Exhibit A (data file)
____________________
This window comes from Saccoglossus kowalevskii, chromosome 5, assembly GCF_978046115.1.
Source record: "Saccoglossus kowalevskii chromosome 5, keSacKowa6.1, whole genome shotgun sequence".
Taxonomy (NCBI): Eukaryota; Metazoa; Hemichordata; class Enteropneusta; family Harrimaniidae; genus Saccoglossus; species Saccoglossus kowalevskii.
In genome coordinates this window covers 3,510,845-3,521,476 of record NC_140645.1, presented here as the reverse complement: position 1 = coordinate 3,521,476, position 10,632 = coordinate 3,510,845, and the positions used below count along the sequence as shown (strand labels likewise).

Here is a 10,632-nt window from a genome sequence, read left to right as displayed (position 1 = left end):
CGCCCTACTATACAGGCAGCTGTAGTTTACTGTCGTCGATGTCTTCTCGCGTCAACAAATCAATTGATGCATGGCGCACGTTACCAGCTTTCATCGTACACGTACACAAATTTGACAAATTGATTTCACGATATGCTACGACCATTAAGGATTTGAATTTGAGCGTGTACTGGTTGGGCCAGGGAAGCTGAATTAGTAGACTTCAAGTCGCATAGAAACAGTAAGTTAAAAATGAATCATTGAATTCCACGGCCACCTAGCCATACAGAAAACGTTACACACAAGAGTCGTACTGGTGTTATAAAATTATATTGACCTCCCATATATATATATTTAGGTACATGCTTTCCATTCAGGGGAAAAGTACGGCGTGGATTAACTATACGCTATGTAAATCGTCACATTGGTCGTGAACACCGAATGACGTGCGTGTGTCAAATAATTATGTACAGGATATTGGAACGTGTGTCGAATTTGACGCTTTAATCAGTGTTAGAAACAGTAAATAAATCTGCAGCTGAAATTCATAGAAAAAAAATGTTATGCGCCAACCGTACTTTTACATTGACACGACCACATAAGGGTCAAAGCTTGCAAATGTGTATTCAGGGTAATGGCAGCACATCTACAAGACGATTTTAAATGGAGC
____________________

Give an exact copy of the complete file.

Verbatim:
This window comes from Saccoglossus kowalevskii, chromosome 5, assembly GCF_978046115.1.
Source record: "Saccoglossus kowalevskii chromosome 5, keSacKowa6.1, whole genome shotgun sequence".
Taxonomy (NCBI): Eukaryota; Metazoa; Hemichordata; class Enteropneusta; family Harrimaniidae; genus Saccoglossus; species Saccoglossus kowalevskii.
In genome coordinates this window covers 3,510,845-3,521,476 of record NC_140645.1, presented here as the reverse complement: position 1 = coordinate 3,521,476, position 10,632 = coordinate 3,510,845, and the positions used below count along the sequence as shown (strand labels likewise).

Here is a 10,632-nt window from a genome sequence, read left to right as displayed (position 1 = left end):
CGCCCTACTATACAGGCAGCTGTAGTTTACTGTCGTCGATGTCTTCTCGCGTCAACAAATCAATTGATGCATGGCGCACGTTACCAGCTTTCATCGTACACGTACACAAATTTGACAAATTGATTTCACGATATGCTACGACCATTAAGGATTTGAATTTGAGCGTGTACTGGTTGGGCCAGGGAAGCTGAATTAGTAGACTTCAAGTCGCATAGAAACAGTAAGTTAAAAATGAATCATTGAATTCCACGGCCACCTAGCCATACAGAAAACGTTACACACAAGAGTCGTACTGGTGTTATAAAATTATATTGACCTCCCATATATATATATTTAGGTACATGCTTTCCATTCAGGGGAAAAGTACGGCGTGGATTAACTATACGCTATGTAAATCGTCACATTGGTCGTGAACACCGAATGACGTGCGTGTGTCAAATAATTATGTACAGGATATTGGAACGTGTGTCGAATTTGACGCTTTAATCAGTGTTAGAAACAGTAAATAAATCTGCAGCTGAAATTCATAGAAAAAAAATGTTATGCGCCAACCGTACTTTTACATTGACACGACCACATAAGGGTCAAAGCTTGCAAATGTGTATTCAGGGTAATGGCAGCACATCTACAAGACGATTTTAAATGGAGC